“If you want to modernize a kilometer of conveyor in a logistics center, you have to add thousands of feet of sensor cable, fieldbus, power and mountains of digital control systems to take in the information and present it in a way plant engineers can use,” Jensen says.

As an alternative to a conveyor, motor and machine cabinet, Jensen describes a motor module—a motor with an integrated drive—that requires only power, fieldbus and two sensors (in and out, or I/O).

“With this, I now have almost all the data I need to know what’s happening on that section of conveyor,” he says. “I don’t need a big cabinet, just a little additional box on the end of the line, and I can daisy chain those modules. So ‘integration’ isn’t programming the overall logic because each segment itself knows how many products went across it, so you can measure efficiency and overall equipment effectiveness. Payback ends up being half a year.”

This also avoids the “all-or-nothing” trappings of a more sophisticated system redesign.

“You eat an elephant a bite at a time,” Jensen says. “Start with 10 modules, set some rules, and you can create automated alerts, localize problems and empower the user to make adjustments as needed.”

He cites the example of a food processor located on an Alaskan island. They needed 200 conveyors, and Jensen suspected it would be difficult to provide optimal support to such a remote facility. Instead, the customer received a canned program for the controller that gives the users a way to write simple code requiring far less manipulation and expertise than a PLC typically would.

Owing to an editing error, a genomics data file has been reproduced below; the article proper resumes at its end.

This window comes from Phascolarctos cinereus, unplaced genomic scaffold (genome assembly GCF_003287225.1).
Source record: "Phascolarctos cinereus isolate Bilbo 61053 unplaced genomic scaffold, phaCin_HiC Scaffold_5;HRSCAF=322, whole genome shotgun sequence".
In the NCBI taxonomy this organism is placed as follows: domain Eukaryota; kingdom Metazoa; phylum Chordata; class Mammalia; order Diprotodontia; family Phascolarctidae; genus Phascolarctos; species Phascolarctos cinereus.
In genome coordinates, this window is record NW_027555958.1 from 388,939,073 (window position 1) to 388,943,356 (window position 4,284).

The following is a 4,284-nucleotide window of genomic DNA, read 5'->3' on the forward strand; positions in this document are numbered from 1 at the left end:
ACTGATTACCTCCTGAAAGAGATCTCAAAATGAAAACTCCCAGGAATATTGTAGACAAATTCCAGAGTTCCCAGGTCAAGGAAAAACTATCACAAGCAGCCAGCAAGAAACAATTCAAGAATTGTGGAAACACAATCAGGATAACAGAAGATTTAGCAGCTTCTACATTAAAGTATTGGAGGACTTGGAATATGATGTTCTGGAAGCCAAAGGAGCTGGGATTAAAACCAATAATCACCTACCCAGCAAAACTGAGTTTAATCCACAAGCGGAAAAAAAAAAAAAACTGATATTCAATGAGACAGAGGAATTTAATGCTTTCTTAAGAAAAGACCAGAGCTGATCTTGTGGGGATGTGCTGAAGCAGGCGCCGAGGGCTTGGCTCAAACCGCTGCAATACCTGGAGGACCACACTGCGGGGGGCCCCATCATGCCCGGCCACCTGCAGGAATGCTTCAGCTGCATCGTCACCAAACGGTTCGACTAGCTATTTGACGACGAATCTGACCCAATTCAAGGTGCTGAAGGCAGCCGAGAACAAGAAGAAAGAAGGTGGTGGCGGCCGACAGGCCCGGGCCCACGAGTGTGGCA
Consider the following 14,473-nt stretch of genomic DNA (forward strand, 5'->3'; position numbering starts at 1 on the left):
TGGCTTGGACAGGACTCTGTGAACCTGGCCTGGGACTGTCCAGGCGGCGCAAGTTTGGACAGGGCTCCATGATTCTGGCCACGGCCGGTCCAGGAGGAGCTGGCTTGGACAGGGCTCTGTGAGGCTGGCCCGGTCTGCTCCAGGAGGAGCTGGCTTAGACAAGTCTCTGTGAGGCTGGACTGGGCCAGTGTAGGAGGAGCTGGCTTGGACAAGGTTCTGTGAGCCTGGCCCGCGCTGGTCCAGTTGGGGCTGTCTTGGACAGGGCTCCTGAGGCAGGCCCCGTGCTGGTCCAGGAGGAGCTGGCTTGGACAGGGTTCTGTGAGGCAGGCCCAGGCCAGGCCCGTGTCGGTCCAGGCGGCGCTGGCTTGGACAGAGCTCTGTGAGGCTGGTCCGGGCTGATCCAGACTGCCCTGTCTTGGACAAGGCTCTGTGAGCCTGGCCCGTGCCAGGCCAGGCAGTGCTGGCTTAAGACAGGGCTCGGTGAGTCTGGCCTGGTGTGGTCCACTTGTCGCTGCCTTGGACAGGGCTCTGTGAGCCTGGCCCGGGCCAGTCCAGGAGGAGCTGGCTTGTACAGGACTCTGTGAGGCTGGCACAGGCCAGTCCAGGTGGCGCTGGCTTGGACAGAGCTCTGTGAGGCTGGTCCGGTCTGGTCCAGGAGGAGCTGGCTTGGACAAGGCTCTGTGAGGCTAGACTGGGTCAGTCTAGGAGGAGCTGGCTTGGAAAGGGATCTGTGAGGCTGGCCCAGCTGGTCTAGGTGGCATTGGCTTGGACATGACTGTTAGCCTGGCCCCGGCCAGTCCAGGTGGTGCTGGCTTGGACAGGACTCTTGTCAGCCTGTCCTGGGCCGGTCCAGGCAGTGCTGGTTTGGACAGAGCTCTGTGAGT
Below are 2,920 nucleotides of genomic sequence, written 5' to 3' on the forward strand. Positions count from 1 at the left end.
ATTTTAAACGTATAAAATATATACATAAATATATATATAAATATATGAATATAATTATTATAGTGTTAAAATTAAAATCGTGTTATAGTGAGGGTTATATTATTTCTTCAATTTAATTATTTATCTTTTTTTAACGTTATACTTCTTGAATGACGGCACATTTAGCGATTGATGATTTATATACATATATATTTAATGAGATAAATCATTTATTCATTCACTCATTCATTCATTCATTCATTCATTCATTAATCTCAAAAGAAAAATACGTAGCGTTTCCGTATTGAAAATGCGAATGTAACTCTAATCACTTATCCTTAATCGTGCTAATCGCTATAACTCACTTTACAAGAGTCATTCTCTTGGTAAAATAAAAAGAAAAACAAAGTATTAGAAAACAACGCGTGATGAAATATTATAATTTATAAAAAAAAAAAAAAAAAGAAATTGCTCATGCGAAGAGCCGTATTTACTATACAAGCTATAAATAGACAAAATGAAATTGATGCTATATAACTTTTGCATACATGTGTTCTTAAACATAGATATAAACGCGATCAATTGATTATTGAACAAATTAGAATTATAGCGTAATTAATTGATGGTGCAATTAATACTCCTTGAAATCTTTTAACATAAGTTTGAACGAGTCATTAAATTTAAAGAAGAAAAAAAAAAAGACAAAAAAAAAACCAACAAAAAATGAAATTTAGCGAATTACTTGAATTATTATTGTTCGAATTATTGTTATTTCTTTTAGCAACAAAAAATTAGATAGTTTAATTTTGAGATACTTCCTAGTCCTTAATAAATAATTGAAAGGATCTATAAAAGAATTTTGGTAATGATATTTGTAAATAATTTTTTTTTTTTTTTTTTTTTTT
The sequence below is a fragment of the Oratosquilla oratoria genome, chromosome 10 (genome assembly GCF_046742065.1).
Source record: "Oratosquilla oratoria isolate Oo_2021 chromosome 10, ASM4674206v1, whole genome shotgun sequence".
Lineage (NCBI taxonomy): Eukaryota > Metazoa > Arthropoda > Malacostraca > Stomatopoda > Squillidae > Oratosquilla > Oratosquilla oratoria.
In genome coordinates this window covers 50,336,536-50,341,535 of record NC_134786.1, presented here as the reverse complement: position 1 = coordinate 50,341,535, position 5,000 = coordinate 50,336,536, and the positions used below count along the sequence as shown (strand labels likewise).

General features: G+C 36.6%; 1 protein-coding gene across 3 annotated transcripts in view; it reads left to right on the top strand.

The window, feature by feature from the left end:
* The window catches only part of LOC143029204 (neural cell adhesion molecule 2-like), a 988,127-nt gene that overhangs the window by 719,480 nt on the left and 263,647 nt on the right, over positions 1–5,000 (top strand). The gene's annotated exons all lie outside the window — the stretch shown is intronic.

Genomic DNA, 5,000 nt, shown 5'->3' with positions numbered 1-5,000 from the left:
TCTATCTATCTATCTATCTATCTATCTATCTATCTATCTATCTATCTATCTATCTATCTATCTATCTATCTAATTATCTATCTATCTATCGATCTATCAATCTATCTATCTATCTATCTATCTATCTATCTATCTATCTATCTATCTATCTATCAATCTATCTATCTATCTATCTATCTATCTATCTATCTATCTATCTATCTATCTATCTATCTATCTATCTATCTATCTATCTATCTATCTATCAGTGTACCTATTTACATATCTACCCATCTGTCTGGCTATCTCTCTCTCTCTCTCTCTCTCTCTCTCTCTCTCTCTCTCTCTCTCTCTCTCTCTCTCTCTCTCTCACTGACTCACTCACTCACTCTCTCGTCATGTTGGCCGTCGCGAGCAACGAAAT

“We’ve never had to go back. The plant operators and maintenance folks own it,” Jensen says. “It used to be a huge integration company was needed to make that work but not anymore.”

From an Excel spreadsheet or a Web page, conveyors now provide visibility into every link in the production chain. They know the exact capacity of a freezer because they count everything that goes in and out. If one conveyor is operating at 50% efficiency while the one feeding it is flat out, then perhaps a second conveyor is needed. Jensen says these discoveries are hard to find until even the most basic data is available.

“Medium facilities should ask: Can you simply do this monitoring yourself? Five or 10 years ago, you were locked into a ground-up integration when you added this concept,” Jensen says. “But now, there’s a clear payoff in terms of wiring and energy consumption, and plenty of folks other than us offer canned software that recognizes conveyor objects (belt and two sensors) and can integrate in hours, not months.”

Companies mentioned in this article

AMK Automation
Bastian Solutions
Honeywell Intelligrated

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About the Author
Josh Bond, Senior Editor
Josh Bond is Senior Editor for Modern, and was formerly Modern’s lift truck columnist and associate editor. He has a degree in Journalism from Keene State College and has studied business management at Franklin Pierce University.